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Bottled Water: Liquid Haute Couture
by Marjorie Dorfman

Do you really know what you are drinking every time you open some bottled water? Read on and find out, if you dare.

"Water, water everywhere and not a drop to drink" . . . Samuel Coleridge, The Ancient Mariner Do you Evian? Do you… Perrier, Poland Spring, Deer Park or Aquafina? Whatever your choice among these best selling brands of bottled water, do you really know what you are drinking? In a recent four year study, The National Resources Defense Council concluded that bottled water sold in The United States is not necessarily cleaner or safer than most tap water and that regulations are inadequate to assure consumers or either purity or safety. This seems ludicrous when one considers that sales have exploded in recent years due to a public perception of purity, floating glaciers and nubile nymphs soaring over crystal clear springs. About one fourth of bottled water is actually bottled tap water and consumers spend from two hundred and forty to over ten thousand times more per gallon for bottled tap water than they do for tap water! Is bottled water pure drink, pure P.T. Barnum hype or simply liquid high fashion for the suckers among us who are born every minute?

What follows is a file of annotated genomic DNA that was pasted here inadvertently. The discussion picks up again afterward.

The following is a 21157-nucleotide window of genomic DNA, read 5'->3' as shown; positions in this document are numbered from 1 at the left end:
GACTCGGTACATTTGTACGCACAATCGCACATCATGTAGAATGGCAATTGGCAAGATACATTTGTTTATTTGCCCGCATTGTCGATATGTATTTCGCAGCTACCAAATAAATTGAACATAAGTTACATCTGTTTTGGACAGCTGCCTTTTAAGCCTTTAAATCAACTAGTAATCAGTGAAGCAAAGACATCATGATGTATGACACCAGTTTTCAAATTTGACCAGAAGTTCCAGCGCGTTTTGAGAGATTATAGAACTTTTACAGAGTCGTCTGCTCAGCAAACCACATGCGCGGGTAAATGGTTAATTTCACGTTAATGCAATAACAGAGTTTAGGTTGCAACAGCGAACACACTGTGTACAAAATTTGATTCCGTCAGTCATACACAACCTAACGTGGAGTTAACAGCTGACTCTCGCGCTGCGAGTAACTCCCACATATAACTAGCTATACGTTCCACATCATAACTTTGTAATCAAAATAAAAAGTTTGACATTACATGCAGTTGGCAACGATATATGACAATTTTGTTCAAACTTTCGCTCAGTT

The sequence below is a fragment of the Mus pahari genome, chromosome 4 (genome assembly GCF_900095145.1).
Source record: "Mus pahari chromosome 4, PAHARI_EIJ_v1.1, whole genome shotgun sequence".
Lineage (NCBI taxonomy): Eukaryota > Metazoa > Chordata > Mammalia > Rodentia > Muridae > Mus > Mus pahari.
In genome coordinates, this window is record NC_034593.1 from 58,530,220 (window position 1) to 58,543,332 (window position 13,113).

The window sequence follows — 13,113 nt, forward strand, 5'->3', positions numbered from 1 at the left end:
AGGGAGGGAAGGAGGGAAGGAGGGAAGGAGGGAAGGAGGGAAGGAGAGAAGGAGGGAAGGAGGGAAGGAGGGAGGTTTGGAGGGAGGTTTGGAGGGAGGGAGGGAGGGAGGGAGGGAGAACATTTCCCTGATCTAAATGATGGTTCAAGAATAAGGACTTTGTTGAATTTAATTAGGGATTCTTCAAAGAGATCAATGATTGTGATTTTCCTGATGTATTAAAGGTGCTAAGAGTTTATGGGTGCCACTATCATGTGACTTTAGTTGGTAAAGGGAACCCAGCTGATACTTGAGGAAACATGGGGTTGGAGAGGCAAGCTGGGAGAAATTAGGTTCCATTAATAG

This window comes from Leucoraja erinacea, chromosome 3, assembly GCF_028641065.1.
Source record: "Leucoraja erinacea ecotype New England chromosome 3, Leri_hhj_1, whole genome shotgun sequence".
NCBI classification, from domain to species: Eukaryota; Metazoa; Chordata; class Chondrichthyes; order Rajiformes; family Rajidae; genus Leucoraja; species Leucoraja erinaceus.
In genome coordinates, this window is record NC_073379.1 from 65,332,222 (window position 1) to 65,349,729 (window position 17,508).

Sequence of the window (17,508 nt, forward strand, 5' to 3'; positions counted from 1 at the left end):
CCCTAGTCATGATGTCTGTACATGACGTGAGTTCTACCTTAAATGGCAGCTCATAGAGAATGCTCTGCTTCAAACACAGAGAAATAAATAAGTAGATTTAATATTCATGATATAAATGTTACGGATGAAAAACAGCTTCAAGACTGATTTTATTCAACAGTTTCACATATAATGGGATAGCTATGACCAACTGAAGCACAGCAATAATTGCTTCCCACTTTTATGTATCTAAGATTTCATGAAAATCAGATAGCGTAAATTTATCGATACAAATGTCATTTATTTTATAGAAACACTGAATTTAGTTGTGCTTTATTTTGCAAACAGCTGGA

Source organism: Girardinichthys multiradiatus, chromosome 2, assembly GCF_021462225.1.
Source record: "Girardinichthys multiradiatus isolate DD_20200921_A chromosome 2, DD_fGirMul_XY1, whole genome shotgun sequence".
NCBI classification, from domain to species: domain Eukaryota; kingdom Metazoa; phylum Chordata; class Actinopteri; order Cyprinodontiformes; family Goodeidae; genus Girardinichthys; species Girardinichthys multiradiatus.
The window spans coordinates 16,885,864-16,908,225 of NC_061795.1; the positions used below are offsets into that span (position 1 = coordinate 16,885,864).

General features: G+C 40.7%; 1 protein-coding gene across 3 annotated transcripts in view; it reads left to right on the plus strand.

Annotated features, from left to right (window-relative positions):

Unlike the tenets put forth by The Declaration of Independence, not all bottled water is created equally. The truth can be found on the self evident label. Marketing is at best misleading, implying the water comes from pristine sources when in fact it does not. Food And Drug Administration rules allow bottlers to use the term spring water even though it may have been treated with chemicals and brought to the surface using a pumped well. In Europe, all bottled mineral waters come from natural springs, which is defined as water which flows naturally to the surface. In America, waters labeled spring water may come from a spring or from a bore hole adjacent to a spring. Some famous American spring waters include Mountain Valley in Arkansas, Belmont Springs in Massachusettes, Saratoga in New York and Poland Spring in Maine. Artesian Spring Water also comes from underground but the earth’s surface must be tapped in order to reach it. Kentwood Springs of Louisiana is a well known artesian water.

But what is bottled water and what does it want from me? It comes in two styles: sparkling and still. (Does the still one run deep as the old proverb claims? Only the bottler knows for sure.) There are many variations of these two styles which undergo different processes and thereby retain different characteristics. Sparkling or carbonated water is usually considered a beverage of refreshment, while still (not sparkling) is consumed as drinking water.

Who is drinking all this bottled water and why? Consumer research suggests that people of different age groups and occupations indulge in bottled water. The large majority, however, tend to be young singles and couples between the ages of fourteen and thirty-five. The bottled variety is consistantly refreshing. Water is essential for the functioning of almost all the body’s living cells and our need for it remains the same regardless of the seasons or the weather. Ninety-five percent of human blood is water and seventy-five percent of the human brain! Mind-boggling. ( I wonder if bottled water can affect IQ tests?)